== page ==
Luckily, another smart Vim-user named Nick Coleman, solved the problem for the automatic insertion of HTML-footnotes which are magnitudes harder to type than their Markdown counterparts. He wrote his own footnote.vim script which6 does not include fancy stuff like key mappings or splits but had a working footnote counter implemented in VimL.
So I did what every self respecting geek would do:
I ripped the code apart and changed the regular expression to match against my
style of Markdown footnotes. The result worked fine on it’s own but I missed
the easy writing flow of
Naturally, I forked
vim-markdownfootnotes on Github and cobbled the
counter code directly into the function
whenever I hit
<Leader>f the script counts the occurences of the footnote
references, adds 1 and sets the global variable
g:vimfootnotenumber to the result.
FootnoteUndo functions are
still present in the code, but whatever they set the variable to gets
overridden by the automatic counter which, by the way, even works with non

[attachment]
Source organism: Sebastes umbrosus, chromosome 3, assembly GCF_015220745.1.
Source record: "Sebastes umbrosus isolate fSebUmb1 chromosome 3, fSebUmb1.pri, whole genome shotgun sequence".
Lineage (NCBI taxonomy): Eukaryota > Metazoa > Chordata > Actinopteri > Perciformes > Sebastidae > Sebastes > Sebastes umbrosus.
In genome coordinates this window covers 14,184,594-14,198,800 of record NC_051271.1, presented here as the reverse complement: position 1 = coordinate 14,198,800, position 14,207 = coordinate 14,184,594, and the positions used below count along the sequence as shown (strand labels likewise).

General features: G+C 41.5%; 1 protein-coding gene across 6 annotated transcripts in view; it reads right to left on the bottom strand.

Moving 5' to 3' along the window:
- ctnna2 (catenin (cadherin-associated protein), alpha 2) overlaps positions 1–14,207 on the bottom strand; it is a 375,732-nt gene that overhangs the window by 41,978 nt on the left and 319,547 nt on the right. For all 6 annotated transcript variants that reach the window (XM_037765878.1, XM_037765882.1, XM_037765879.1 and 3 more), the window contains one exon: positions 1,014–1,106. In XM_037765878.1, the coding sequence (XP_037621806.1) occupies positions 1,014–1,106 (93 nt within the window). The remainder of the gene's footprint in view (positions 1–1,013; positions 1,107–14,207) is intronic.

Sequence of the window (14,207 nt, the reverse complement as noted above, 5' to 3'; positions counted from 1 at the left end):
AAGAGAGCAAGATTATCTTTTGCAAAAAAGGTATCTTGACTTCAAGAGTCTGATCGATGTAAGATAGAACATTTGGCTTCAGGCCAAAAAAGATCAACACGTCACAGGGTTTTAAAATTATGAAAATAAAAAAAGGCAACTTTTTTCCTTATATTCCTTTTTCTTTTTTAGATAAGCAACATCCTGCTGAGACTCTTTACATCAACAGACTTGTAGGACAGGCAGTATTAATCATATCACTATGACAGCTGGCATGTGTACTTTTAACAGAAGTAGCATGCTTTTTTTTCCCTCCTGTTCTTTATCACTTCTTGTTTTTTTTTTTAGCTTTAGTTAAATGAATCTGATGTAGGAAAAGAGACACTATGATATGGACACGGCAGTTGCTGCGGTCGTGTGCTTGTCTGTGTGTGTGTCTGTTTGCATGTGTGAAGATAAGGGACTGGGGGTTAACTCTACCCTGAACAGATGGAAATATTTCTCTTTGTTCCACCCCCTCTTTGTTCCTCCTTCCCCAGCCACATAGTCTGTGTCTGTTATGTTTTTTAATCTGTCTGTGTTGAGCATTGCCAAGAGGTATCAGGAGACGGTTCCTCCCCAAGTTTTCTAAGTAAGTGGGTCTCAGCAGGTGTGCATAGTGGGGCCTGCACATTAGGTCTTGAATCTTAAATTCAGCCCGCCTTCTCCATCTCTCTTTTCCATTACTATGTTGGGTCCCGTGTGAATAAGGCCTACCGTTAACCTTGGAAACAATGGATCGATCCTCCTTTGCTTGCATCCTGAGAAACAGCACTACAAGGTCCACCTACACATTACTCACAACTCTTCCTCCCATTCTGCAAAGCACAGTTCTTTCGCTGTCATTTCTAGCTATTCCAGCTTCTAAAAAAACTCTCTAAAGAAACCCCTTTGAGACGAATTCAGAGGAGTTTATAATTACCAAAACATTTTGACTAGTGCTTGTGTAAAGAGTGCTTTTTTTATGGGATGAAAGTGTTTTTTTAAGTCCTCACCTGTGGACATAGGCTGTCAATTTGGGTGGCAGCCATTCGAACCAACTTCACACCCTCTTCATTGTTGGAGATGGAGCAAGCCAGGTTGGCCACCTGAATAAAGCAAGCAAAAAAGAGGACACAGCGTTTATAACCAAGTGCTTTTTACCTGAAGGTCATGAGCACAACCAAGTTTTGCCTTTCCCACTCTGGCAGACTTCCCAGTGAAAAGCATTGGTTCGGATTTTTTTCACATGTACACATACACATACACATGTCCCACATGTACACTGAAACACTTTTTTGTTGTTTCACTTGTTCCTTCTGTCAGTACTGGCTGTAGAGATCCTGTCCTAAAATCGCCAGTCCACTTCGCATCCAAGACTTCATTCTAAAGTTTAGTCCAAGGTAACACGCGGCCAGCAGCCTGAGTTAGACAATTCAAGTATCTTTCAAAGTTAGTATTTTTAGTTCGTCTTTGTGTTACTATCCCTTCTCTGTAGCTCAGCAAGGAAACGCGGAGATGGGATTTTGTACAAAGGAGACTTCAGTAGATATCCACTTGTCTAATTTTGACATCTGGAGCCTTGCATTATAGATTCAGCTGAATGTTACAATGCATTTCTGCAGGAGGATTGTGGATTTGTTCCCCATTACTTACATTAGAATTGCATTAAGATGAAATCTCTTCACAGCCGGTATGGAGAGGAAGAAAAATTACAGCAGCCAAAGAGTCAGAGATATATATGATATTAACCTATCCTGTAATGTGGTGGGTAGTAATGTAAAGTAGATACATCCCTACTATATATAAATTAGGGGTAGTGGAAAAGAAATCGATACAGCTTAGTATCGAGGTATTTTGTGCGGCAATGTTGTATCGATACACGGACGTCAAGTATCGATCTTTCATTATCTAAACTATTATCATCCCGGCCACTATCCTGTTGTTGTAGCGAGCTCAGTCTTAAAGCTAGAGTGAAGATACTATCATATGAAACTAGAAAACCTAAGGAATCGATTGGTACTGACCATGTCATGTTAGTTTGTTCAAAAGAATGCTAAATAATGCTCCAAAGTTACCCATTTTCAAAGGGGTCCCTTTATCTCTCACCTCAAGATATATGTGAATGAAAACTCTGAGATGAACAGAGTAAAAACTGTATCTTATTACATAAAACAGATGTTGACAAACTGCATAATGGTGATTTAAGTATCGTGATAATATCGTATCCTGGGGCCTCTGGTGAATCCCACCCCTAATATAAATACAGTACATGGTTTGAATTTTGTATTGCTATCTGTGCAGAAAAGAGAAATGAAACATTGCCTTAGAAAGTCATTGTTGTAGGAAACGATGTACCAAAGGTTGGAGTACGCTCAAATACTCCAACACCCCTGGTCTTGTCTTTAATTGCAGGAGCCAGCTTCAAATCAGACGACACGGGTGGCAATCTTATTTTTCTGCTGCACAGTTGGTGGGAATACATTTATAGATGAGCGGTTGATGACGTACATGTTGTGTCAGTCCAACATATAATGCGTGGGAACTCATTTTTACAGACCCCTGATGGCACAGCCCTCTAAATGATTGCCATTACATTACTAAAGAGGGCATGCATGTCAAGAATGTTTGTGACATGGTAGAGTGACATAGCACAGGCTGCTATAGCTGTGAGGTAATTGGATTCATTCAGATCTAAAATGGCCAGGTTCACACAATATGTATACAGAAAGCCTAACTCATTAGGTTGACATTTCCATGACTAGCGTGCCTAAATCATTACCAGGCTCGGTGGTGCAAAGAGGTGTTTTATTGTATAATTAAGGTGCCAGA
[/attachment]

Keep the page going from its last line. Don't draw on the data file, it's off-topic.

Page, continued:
arabic numerals. So people who prefer their footnotes numbered with roman
numerals or stars can also use this.
No more thinking about the current footnote counter, more thinking about my words. Excellent.
Sorting Markdown footnotes
Now, because I tend to edit my posts in small chunks it is not uncommon at all, that I insert a footnote somewhere in the text. Maybe even at the very beginning. This can lead to a situation like this7:
1 2 3 4 5 6 7 8 9 10 11 12 13 14 15 16
The second footnote is added to the beginning of the text, 2 appears before 1. The footnote references are numbered 1, 2, 3 but the footnote markers are 2, 1, 3.
This is, and I may overreact here, totally wrong…
Markdown does not care a bit about the order in which the footnotes appear in the text. The text above and the following, nicely tidied up text render to the exact same HTML.
1 2 3 4 5 6 7 8 9 10 11 12 13 14 15 16